Thursday, January 08, 2009


In which we visit the site of the battle that turned the tide

Winter is, I think, the best time to visit the site of the great Battle of Gettysburg. Though the battle took place on a hot summer's day, the Pennsylvania wintertime, with its slanted light that gleams through the spidery branches of the slumbering trees, offers the hallowed feel of the inside of a great cathedral. One cannot help but feel reverence here, especially at this time of year.
Of the 165,620 men who fought at Gettysburg, on both the Union and Confederate sides, between July 1 and July 4, 1863, 7,863 were killed outright, 27,224 were wounded (many to die of their wounds later) and 11,199 went missing or were captured. The National Park Service's Gettysburg National Military Park is a fitting memorial to their sacrifice.

You enter the park through the spiffy new Visitor's Center, where helpful park volunteers show you the various tours and educational offerings available. Be sure and see the multimedia film presentation and by all means don't miss the Gettysburg Cyclorama. This is a massive, 540-foot long circular canvas painted by the French artist, Paul Philippoteaux, in the 1880s. It depicts the battle at the time of Pickett's Charge and includes more than 20,000 painted characters. A brief but moving presentation of changing light and sound takes viewers through the battle and the painting, highlighting many of its details. Apparently, cycloramas like these were a popular form of entertainment in the 1800s -- the iMax of the Victorian age, if you will. It was said that when veteran survivors of the battle first viewed the Cyclorama, many broke down and wept. I can see why.

After the Cyclorama presentation, visitors are ushered into the museum, which takes you through the political issues at stake, traces the saga of the war and then goes into detail about the battle and the lives of some of its key participants. Both the multimedia presentation at the beginning and the opening exhibits in the museum stress, rightly, the centrality of the slavery issue as the lead cause of the war. It's very fashionable today among some to say that the Civil War was not really about slavery; that there were other issues more pertinent, such as tariffs. But, as I once heard historian and documentary film maker, Ken Burns, say during a radio interview in which he was asked this question (and I paraphrase): "The Civil War was absolutely about slavery. It was the central issue of the time and the thing that tore the Union apart. In order to preserve the Union, slavery had to end."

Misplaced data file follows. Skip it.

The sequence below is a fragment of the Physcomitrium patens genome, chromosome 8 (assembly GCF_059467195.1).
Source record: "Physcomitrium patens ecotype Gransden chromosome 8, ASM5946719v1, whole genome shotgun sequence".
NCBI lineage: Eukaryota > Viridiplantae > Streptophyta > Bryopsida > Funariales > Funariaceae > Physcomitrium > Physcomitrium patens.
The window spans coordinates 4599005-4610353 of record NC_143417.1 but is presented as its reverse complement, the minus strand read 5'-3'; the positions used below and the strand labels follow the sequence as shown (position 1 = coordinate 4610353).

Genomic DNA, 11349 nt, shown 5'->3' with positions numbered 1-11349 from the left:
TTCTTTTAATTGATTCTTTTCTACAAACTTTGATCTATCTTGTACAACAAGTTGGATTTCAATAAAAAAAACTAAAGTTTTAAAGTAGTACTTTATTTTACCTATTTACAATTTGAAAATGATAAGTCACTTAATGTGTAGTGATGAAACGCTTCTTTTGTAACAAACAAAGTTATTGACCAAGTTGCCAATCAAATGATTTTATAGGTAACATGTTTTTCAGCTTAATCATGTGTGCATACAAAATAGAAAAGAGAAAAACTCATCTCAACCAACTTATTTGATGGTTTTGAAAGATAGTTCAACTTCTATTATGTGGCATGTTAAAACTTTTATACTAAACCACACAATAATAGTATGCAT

But one can only see so many Sharp's Carbines, cavalry sabres and sets of epaulets before one grows weary, so we sped through the latter half of the museum and headed out to the battlefield, recently restored "as closely as possible" to its 1863 appearance. The Battlefield at Gettysburg is huge, stretching for miles. You would need days, a backpack, a tent and a good pair of hiking boots to see it all on foot. The self-guided auto tour is best. This snakes around some 14 miles of road to all the various points of interest -- Little Round Top, Devil's Den, Culp's Hill, the Bloody Wheatfield and so on.

Be sure to stop at the Lee statue. There, you can you can look directly across to where General Mead sat his horse -- and see the depression in the ground across which Lee flung his men in the gambit that would one day come to be known as Pickett's Charge, Lee's last, desperate -- and ultimately futile -- attempt to win the day for Old Dix. You can see what a horrible cauldron of death this shallow little depression in the ground must have become that day as Pickett's doomed men trudged slowly through the smoke and heat into the withering fire of Union rifle and canon. Food for powder.

Along the route, each unit, Blue and Gray alike, has its own monument, a tribute to the honor, courage and sacrifice of the men who fought and fell.

So moving in the eerie winter's twilight.


Blogger Mike said...

Traveler --
I really liked your report on Philly -- especially on Gettysburg. I have a friend who lives near there and he keeps asking me to come on back -- I guess I'll have to really think it. Also, yer report on Irish pubs brings to mind a new "Irish" pub is opening soon in Sactown and it will be interesting to learn if it's the real blarney and just some Irish hype.

10:27 PM  
Blogger Mike said...

My friend, that picture of the cannon is excellent. Sunrise or sunset?

7:24 PM  
Blogger M2 said...

Sunset. I'm usually still drunk at sunrise.

11:17 AM  

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